“Remember Christian, it is not your hold of Christ that saves thee—it is Christ; it is not thy joy in Christ that saves thee—it is Christ; it is not even faith in Christ (though that is the instrument)—it is Christ’s blood and merits; therefore, look not to thy hope, but to Christ, the source of they hope; look not to thy faith, but to Christ, the author and finisher of thy faith. And if thou doest that, ten thousand devils cannot throw thee down. There is one thing which all of us too much becloud in our preaching, though I believe we do it very unintentionally; namely, the great truth that it is not prayer, it is not faith, it is not our doings, it is not our feelings upon which we must rest, but upon Christ and on Christ alone!  Let me beseech thee, look only to Christ; never expect deliverance from self, from ministers, nor from any means of any kind apart from Christ; keep thine eye simply on Him; let His death, His merits, His glories, His intercession be fresh upon thy mind. When thou wakest in the morning, look for Him; when thou liest down at night, look for Him.”

Charles Spurgeon

The key to faith is looking to Jesus.  Peter saw that everything that threatened to be over his head was already under Jesus’ feet. — Adrian Rogers

May this be our trusting prayer today.
Above the tempest’s roar, faith hears His voice;
And with its hand in His, it can rejoice.
It fears no cloud, or wind that it can bring;
Faith looks across the storm, and still can sing!


January 18

Bible Reading: Matthew 13

Helen Keller was only two years old when an illness struck her blind and deaf.  Unable to communicate with the outside world, her life was filled with a hopeless despair so great that one can only imagine.  Miss Anne Sullivan was brought to assist her and worked patiently to break through the darkness.  One day she and “Teacher”—as Helen always called her—went to the outdoor pump.  Miss Sullivan started to draw water and put Helen’s hand under the spout.  As the cool water gushed over one hand, she spelled into the other hand the word “w-a-t-e-r” first slowly, then rapidly.  Suddenly, the signals had meaning in Helen’s mind.  She knew that “water” meant the wonderful cool substance flowing over her hand.  Quickly, she stopped and touched the earth and demanded its letter name and by nightfall she had learned 30 words.  Helen later wrote of the experiences of that day: “As we continued to the house every object which I touched quivered with life.  That was because I saw everything with a strange, new sight that had come to me.  It would have been difficult to find a happier child than I was as I lay in my crib… and for the first time longed for a new day to come.”  Such is the spiritual experience of every newly born child of God when eyes and ears are opened to behold the Truth!

Matthew chapter 13 records several parables Jesus taught regarding the nature of the Kingdom.  The disciples asked him why he taught in parables, and Jesus explained (Matthew 13:10-17).  He told them that those having ears to hear would understand, but those without wouldn’t.  This was to fulfill what was prophesied by Isaiah: “You will keep on hearing, but will not understand; and you will keep on seeing, but will not perceive” (Matthew 13:14; Isaiah 6:9).  “But blessed are your eyes,” he said to His disciples, “because they see, and your ears, because they hear” (Matthew 13:16).  The term “blessed” can otherwise be translated as “happy.”  What makes for happy eyes and ears?  Eyes that see and ears that hear!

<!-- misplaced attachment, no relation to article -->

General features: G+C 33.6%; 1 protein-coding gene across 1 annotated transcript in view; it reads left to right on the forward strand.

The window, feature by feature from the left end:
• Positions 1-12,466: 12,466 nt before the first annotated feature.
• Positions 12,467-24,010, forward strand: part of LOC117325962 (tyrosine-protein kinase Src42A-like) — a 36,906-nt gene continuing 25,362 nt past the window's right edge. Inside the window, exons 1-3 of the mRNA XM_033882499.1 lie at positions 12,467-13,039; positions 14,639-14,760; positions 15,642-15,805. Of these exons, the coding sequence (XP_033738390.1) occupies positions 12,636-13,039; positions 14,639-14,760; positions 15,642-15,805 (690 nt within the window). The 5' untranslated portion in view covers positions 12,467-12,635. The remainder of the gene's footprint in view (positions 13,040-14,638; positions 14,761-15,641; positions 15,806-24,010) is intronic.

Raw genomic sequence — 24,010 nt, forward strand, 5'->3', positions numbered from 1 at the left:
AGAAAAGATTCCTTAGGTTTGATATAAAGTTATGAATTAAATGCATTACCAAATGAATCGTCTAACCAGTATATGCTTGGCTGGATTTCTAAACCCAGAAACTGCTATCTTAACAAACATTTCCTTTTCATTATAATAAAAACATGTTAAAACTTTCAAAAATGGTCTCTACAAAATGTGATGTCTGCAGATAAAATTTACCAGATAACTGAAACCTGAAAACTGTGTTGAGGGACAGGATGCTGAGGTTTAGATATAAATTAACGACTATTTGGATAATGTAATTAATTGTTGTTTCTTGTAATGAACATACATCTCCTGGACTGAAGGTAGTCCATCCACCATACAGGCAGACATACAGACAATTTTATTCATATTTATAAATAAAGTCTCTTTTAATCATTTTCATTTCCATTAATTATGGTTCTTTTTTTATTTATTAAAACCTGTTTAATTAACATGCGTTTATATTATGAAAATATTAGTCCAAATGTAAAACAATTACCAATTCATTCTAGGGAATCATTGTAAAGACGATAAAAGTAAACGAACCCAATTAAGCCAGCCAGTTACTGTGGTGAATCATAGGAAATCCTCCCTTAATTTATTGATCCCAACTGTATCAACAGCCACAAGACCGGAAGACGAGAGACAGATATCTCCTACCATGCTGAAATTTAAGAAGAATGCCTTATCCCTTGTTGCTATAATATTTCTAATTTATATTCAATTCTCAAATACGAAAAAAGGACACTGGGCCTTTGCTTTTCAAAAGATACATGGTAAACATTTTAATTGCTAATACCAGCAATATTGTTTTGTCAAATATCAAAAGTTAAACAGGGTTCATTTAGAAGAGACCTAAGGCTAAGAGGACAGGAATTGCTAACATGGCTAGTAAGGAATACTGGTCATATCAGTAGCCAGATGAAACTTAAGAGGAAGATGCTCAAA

Most do not understand the things of God.  “A natural man does not accept the things of the Spirit of God” (1 Corinthians 2:14).  Most are blind to the truth: “The god of this world has blinded the minds of the unbelieving, that they might not see the light of the gospel of the glory of God” (2 Corinthians 4:4).  The context of our passage speaks to this.  The sower went out to sow, but more often than not, the seed fell on unfruitful soil (Matthew 13:3-9; 19-23).  Jesus spoke in parables, but most did not understand.  And even the prophets and righteous men of old were not privileged to see (ESV, “longed to see”), the truths that we as believers are now given to understand (Matthew 13:17).

The ability to comprehend truth is a privilege that has been granted to you by God.  Remember the day when the Spirit first opened your eyes to the truth (2 Corinthians 4:6)!  Words that had previously lacked meaning and import were made precious (1 Corinthians 2:12).  A longing for the truth was Spirit-borne into your heart (1 Peter 2:2)!  How glorious the day when your eyes and ears were made happy by God!  “Amazing grace how sweet the sound that saved a wretch like me, I once was lost, but now am found, was blind, but now I see!”

You have happy eyes and ears!  You’ve been privileged in a way that most on earth are not.  Others long for Bibles, you have many.  Other believers around the world meet in secret and risk persecution and arrest to meet together, you have the freedom to openly gather to fellowship and hear God’s word.  Don’t take for granted that which God has so graciously given.  Happy eyes are made happier still as they are fixed upon the Savior (Hebrews 12:2).  Happy ears rejoice to hear Him speak through His Word (John 10:27; Colossians 3:16).  He has many more things to show you and to tell you about (1 Corinthians 2:9).  Be glad for your Spirit-borne keen sight and good hearing!